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Belarus/Russia: Yeltsin Puts Lukashenka In His Place

  • Jan de Weydenthal

Prague, 2 October 1997 (RFE/RL) - Moscow today dealt Belarusian President Alyaksandr Lukashenka a public rebuke when it forced a last-minute cancellation of his scheduled trip to the Russian cities of Lipetsk and Yaroslavl.

Moreover, the Kremlin told Lukashenka that he could come only after he released a jailed Russian TV journalist, and under conditions set by the Russian government.

According to Mikhail Myasnikovicz, Lukashenka's chief-of-staff, the Russians refused to allow the president's airplane to fly into Russia, just hours before its take off.

Subsequently, Russian President Boris Yeltsin said in a message to Lukashenka that he could receive "a positive reaction" for a future visit -- after "the fulfillment of the well-known agreements with Moscow." Belarusian officials confirmed that the agreements related to Lukashenka's promise to release the journalist. This promise has not yet been fulfilled.

The case goes back to July 29, when two journalists and their driver -- all Belarusian citizens working for the Russian ORT television station and fully accredited in Belarus -- were detained by the Belarusian police on charges of illegally crossing the Belarus-Lithuania border. They said that they were doing reports on smuggling.

After some tense wrangling between Belarusian and Russian officials, the driver and one of the journalist were released. The third, ORT correspondent Pavel Sheremet, was kept in jail.

At the beginning of August, the Russian government abruptly cancelled Lukashenka's planned visit to Kaliningrad. In retrospect, it may be assumed that it was a warning.

At the end of August, Lukashenka promised in a telephone conversation with Yeltsin that Sheremet will be released soon. This promise made it possible for Lukashenka to attend ceremonies marking the anniversary of the city of Moscow.

But, Sheremet was not released. Today he is still sitting in a jail in the city of Grodno, although the Minsk government yesterday said he could be set free soon, because the formal investigation of his case had been completed.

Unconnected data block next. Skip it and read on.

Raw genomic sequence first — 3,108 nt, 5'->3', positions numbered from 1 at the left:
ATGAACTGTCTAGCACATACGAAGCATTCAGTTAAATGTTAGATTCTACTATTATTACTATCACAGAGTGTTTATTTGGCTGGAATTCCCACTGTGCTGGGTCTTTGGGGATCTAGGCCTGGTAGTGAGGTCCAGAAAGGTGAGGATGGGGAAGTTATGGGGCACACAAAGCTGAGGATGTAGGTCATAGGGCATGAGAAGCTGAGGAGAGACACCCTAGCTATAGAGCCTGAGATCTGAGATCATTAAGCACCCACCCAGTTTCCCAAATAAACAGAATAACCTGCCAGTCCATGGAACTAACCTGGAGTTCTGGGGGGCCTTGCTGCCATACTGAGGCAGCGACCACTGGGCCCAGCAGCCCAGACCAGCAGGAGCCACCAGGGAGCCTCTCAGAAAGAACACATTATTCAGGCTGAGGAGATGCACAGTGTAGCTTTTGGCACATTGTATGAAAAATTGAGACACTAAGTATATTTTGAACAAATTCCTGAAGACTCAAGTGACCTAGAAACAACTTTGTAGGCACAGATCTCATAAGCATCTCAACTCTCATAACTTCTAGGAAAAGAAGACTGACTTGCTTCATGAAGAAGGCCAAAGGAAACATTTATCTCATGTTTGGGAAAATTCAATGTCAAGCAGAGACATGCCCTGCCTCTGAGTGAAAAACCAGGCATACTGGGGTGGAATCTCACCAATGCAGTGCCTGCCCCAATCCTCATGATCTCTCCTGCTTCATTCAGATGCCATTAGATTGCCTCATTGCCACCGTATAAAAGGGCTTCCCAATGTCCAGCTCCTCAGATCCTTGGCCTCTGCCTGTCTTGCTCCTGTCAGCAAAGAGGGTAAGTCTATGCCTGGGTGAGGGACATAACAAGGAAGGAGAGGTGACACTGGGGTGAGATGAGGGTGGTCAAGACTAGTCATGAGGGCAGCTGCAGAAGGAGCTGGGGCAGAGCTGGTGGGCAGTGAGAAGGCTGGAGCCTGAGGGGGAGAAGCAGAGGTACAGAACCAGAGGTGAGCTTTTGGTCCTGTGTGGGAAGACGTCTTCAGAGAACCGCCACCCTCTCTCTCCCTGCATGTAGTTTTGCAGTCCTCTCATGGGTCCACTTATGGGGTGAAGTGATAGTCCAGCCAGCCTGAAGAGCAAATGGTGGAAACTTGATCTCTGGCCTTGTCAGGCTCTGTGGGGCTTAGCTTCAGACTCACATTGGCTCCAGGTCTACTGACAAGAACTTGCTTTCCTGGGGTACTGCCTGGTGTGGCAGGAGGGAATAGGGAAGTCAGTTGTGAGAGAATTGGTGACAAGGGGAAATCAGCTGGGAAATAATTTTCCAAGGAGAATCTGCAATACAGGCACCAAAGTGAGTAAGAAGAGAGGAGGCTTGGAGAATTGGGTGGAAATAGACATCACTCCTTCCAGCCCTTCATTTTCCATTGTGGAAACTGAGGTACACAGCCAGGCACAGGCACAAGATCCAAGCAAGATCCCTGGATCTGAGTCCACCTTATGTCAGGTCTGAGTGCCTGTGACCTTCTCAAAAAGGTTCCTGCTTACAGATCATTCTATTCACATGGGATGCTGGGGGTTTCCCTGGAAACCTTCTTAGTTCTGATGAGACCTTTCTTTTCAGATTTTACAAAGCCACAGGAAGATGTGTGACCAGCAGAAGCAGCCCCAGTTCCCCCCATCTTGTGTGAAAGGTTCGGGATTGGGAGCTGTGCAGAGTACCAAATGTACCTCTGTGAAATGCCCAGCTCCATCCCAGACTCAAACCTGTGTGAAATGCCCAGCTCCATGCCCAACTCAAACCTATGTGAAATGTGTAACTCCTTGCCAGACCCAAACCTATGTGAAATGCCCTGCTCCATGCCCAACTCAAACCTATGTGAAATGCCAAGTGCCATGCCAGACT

Lukashenka has been saying in the meantime that he could not interfere in the judicial process, and that the Sheremet's case would have to be decided by the courts according to the laws of the land. This was from the man who forcibly dissolved the parliamentary assembly, who disbanded the constitutional court, illegally suspended labor unions, muzzled the press and imposed authoritarian methods in flagrant violation of the same existing laws.

Lukashenka's behavior has been castigated by international organizations and human rights groups. It has been criticized by numerous Russian officials, who saw in his methods a danger to the recently signed Russia-Belarus Union Treaty.

Lukashenka openly ignored his promise to Yeltsin. And Yeltsin now reacted by exposing Lukashenka's deceitful behavior. If nothing else, Yeltsin's message, made in public, put Lukashenka in his place.

At the same time, Yeltsin used the occasion to send a reminder to various regional Russian officials about who is in charge of political decisions, such as invitations to heads of other states.

"I am warning the (Russian regional) governors about one thing," Yeltsin was reported to have said today in the city of Nizhny Novgorod. "They are forbidden to invite heads of other states without the President's permission."

In this way, Yeltsin appears to hit two birds with one stone. To put in place an arrogant political upstart in Belarus, and to assert his authority at home. This is the message that neither Lukashenka, nor local officials in Russia are likely to forget.